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A close up of the delicate inner folds of a mushroom to symbolize symphysis pubis dysfunction

10 Ways to Relieve Pain from Symphysis Pubis Dysfunction

Pretty much anyone who has experienced pregnancy will agree that the experience is absolutely magical, but wow can it push you to the limit. As your body progresses through countless changes, some aches and pains are inevitable. One type of pain that's surprisingly common is symphysis pubis dysfunction (SPD), which is also known as pubic symphysis dysfunction, pelvic girdle pain, and even (we're not kidding) "lightning crotch."

What is Symphysis Pubis Dysfunction?

SPD is a dysfunction of the pelvic joint located at the front of your pelvis, between your legs and just above the vulva. Approximately 20-30% of women experience SPD during pregnancy. On the bright side, 80% of postpartum individuals see their SPD symptoms resolve within 6 months of giving birth, and over 90% experience relief within a year.

Depending on the severity of your SPD, you may notice a nagging pain when you do specific movements, like rolling over in bed — or you could have extreme pain every time you try to walk. Whatever level of pain you experience, we don't recommend trying to"power through it." If a joint is inflamed and irritated, continuing to perform activities that increase pain will only make matters worse. Instead, book a visit with a physical therapist right away to learn strategies to reduce inflammation, modify your activities, and build strength for increased stability at the joint.

Need immediate help with managing the pain of SPD? Below are some recommended tips and exercises that can soothe the pain and keep you moving comfortably.

Why is lightening crotch in early pregnancy so common?

The pubic symphysis is a disc-like joint made of cartilage that bridges the gap between the two bones that form the front of your pelvis. When all is working properly, ligaments on each side of the pelvis hold the pubic symphysis joint in place and allow for a normal range of motion.

During pregnancy, your body produces hormones to support the growth and delivery of your baby, including the hormone relaxin. Relaxin helps ligaments throughout your body to loosen up so that your joints become more flexible. Unfortunately, for some individuals, the increased relaxin (as well as progesterone, which has similar effects) causes the muscles and ligaments stabilizing the pubic symphysis joint to become hyper-mobile and unbalanced.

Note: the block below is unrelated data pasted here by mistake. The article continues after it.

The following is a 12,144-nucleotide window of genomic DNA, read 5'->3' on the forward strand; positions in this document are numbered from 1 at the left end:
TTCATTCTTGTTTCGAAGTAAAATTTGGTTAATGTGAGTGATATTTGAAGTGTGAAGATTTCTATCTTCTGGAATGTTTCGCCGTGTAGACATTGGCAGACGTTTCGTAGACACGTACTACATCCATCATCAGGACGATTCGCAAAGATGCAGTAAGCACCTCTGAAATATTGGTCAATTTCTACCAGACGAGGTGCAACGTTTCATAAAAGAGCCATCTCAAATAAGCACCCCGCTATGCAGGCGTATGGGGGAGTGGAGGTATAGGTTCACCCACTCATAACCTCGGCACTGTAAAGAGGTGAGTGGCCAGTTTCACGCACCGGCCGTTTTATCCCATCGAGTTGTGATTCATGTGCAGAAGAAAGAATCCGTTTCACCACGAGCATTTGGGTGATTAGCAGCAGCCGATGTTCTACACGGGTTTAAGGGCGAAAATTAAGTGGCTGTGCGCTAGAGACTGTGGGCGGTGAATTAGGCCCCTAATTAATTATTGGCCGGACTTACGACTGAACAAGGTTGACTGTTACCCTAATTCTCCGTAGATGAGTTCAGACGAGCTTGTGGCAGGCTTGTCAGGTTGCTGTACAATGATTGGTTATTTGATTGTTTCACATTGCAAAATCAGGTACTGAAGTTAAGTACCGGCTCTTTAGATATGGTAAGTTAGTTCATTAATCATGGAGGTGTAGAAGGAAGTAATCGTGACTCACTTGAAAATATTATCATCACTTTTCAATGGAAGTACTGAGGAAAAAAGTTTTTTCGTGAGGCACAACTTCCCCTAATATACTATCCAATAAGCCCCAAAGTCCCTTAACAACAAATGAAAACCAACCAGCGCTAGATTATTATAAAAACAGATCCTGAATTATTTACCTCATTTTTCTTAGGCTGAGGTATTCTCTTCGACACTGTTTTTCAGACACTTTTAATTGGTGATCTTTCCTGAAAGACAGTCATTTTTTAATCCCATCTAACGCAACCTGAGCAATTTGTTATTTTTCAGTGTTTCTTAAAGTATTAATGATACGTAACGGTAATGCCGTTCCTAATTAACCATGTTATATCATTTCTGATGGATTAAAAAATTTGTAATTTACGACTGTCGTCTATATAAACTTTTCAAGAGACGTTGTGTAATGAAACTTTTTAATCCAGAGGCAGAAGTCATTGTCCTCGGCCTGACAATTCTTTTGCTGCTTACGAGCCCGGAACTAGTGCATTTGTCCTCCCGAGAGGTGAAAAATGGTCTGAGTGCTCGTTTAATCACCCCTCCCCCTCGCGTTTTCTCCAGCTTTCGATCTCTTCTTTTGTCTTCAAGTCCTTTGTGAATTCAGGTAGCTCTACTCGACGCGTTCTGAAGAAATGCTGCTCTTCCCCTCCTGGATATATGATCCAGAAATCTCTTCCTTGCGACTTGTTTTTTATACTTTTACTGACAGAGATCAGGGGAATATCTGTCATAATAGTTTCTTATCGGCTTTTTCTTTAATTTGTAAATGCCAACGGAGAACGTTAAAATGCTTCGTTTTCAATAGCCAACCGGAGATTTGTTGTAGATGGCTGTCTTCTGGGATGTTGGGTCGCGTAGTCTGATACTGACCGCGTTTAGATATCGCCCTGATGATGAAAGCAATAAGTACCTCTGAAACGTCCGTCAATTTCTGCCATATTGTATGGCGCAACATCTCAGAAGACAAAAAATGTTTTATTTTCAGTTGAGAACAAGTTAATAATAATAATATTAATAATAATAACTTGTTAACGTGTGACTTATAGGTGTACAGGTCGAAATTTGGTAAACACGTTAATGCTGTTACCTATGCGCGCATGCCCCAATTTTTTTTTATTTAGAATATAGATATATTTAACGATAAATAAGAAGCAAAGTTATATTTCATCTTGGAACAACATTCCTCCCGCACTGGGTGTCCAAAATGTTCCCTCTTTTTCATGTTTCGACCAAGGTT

These hormonal and anatomical changes, along with a growing baby adding pressure on your pelvis, make the perfect cocktail for pelvic girdle pain.

What does pubic symphysis dysfunction feel like?

The symptoms and pain caused by pubic symphysis dysfunction can vary from minor annoyances to debilitating pain and (temporary) loss of mobility. As with any medical condition, it will feel different from case to case.

Symptoms of pubic symphysis dysfunction can include:

  • Pain in the front center of the pubic bone (aka lightening crotch)
  • Lower back pain
  • Perineum pain (area between the vagina and anus)
  • Pain that radiates into your thighs
  • Grinding feeling and/or clicking sound in the pelvis
  • Difficulty or pain when trying to widen or close your thighs in abduction or adduction motions
  • Intensified pain when walking, standing on one leg, carrying heavy loads, walking up or down stairs, and standing up from a seated position
  • Pain that’s often temporarily relieved by rest before returning

Along with these symptoms, you may experience nerve compression leading to numbness and discomfort, sciatic pain, and other obstetric complications. If you’re concerned that your pelvic pain might be SPD, always consult a physical therapist. Even though SPD typically resolves itself after delivery, seeking an early diagnosis can help save you from potential side effects and long-term complications.